Electric Solar Boating on 

Caracruiser Pike Lock Boat


In 2019 we decided to see if it was possible to convert our 40 year 

old Caracruiser to solar powered electric propulsion.

As we did not know if it was gong to work, a secondary objective 

was that the budget needed to be lower than replacing its
4hp 4-stroke petrol outbard.

K&A Clip

G&S Clip

Longer Youtube K&A video



Above is Pike Lock Boat with two 310w 24v solar panels used to support propulsion and a small 12v 12w panel to charge the 12v battery used for the lights, horn, charging mobile phones, running the satnav, etc. 

Pike Lock Boat enters one of the locks on the western K&A Canal during its inaugural trip in late July/early August 2019.

The K&A trip was very much a proving trip with unambitious distance targets. Over the course of 6 days we travelled between Bath and Honey Street and back including two transits of the Devizes flight of locks. The total boating distance travelled was about 100Km (60 miles) on this trip.

Another view of the solar cells. These cover much of the boats roof space but stay clear of the handrails around the boat at roof level.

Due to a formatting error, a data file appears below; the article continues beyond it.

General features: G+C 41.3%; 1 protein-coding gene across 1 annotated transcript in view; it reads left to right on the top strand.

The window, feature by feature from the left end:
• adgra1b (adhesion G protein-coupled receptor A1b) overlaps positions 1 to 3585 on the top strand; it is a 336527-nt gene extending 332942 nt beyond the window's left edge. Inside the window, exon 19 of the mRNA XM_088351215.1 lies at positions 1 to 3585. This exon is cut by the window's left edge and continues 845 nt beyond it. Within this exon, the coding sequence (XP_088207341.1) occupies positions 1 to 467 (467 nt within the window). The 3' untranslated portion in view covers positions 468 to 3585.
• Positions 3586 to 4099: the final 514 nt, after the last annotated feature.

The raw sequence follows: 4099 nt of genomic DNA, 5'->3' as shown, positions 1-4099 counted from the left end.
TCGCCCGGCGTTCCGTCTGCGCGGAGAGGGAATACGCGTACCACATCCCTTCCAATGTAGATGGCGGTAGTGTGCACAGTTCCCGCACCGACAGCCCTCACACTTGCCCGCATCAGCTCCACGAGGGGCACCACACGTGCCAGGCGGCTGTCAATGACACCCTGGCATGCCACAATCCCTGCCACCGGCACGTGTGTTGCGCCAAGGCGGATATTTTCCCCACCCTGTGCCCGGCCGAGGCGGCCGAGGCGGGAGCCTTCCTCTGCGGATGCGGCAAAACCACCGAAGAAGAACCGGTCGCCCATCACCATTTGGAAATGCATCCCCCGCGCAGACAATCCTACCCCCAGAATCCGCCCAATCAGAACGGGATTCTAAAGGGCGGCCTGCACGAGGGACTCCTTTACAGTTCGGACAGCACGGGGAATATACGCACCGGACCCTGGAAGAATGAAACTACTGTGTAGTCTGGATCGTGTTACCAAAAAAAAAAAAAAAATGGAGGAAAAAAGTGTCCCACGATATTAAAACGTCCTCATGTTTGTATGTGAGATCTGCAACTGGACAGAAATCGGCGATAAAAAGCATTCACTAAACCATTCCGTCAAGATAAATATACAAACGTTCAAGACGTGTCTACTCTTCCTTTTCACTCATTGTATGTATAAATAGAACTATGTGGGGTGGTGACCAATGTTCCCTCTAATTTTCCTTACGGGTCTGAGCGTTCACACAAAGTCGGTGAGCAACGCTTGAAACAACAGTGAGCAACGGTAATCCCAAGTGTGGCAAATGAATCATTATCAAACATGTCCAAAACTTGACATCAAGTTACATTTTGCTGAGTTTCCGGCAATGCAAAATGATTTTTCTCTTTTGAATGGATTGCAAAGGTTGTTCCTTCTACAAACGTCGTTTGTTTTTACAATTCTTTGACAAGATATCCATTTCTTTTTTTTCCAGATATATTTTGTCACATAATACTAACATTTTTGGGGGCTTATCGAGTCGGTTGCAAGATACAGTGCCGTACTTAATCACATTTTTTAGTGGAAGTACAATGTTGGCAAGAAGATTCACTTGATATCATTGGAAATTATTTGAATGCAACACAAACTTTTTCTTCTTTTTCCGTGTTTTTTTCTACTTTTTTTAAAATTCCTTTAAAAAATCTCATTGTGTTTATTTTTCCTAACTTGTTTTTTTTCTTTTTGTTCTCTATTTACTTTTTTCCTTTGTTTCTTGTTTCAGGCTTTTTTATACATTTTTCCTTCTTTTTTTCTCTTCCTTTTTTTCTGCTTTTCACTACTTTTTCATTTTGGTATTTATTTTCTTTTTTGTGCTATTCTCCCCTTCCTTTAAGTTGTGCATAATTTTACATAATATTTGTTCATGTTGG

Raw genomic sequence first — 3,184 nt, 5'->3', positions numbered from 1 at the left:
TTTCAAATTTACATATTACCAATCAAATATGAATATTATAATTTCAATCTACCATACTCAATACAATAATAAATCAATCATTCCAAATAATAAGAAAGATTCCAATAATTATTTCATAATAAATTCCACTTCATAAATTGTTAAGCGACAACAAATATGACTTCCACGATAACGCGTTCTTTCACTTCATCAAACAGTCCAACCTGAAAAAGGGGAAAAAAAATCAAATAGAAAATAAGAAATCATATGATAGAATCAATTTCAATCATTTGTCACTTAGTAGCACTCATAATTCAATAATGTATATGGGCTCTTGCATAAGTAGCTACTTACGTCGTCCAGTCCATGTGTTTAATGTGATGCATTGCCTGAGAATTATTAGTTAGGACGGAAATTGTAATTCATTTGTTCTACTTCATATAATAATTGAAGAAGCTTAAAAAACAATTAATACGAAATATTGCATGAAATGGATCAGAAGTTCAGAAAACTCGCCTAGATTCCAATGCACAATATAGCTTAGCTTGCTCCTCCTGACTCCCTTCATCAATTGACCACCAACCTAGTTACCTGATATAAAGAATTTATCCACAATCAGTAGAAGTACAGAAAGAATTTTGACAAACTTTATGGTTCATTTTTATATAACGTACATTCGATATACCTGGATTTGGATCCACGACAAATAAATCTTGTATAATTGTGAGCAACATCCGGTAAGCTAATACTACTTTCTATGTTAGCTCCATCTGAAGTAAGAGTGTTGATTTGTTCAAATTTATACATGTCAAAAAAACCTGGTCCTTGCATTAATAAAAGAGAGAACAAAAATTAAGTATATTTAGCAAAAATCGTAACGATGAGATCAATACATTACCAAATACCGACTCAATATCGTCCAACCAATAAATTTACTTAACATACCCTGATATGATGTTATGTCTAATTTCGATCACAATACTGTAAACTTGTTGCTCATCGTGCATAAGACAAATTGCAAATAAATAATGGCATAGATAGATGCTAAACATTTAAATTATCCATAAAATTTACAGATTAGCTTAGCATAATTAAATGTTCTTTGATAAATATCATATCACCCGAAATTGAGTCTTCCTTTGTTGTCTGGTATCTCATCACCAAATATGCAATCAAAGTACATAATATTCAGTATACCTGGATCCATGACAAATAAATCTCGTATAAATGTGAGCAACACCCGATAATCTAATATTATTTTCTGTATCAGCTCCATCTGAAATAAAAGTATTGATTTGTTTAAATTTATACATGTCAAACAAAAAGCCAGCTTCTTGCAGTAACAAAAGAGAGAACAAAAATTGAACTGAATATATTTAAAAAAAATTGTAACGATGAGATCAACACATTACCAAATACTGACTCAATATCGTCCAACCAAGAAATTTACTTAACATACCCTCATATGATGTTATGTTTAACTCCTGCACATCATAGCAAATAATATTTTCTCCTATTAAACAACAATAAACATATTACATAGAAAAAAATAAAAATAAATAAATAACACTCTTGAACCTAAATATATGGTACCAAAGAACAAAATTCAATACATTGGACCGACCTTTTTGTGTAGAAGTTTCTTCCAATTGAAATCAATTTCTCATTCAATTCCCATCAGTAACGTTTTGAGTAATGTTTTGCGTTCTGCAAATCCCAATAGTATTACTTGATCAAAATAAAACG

From the side, the boat looks much as it always has.

The electric outboard motor is a Bisson 24v 1400watt unit costing less than 200 new.

The steering position is equiped with a display showing the voltage from the solar cells (green), the voltage on the 110ah 24v battery bank and the voltage being applied to the motor.

A cheap and cheerful ammeter shows the net current going into and out of the batteries. In this case, the control system is set to charge mode and about 15amps is charging the batteries.

The solar controller (right) and the pulse width motor controller (with a fan on it which was a 2 afterthought to to ensure it didn't overheat) are mounted quite close to the motor and batteries.

This is about as fast as we went and that was probably with a sympathetic tail wind.

The British weather cannot be relied on and results so far indicate that usefully long boating days are possible so long as the speed is kept down to about 2.1 to 2.3mph using the reduced solar cell input supplemented with 3 to 5amps from the batteries. 3mph with no battery input can be achieved in the middle part of the day when the solar cells are in direct sunlight.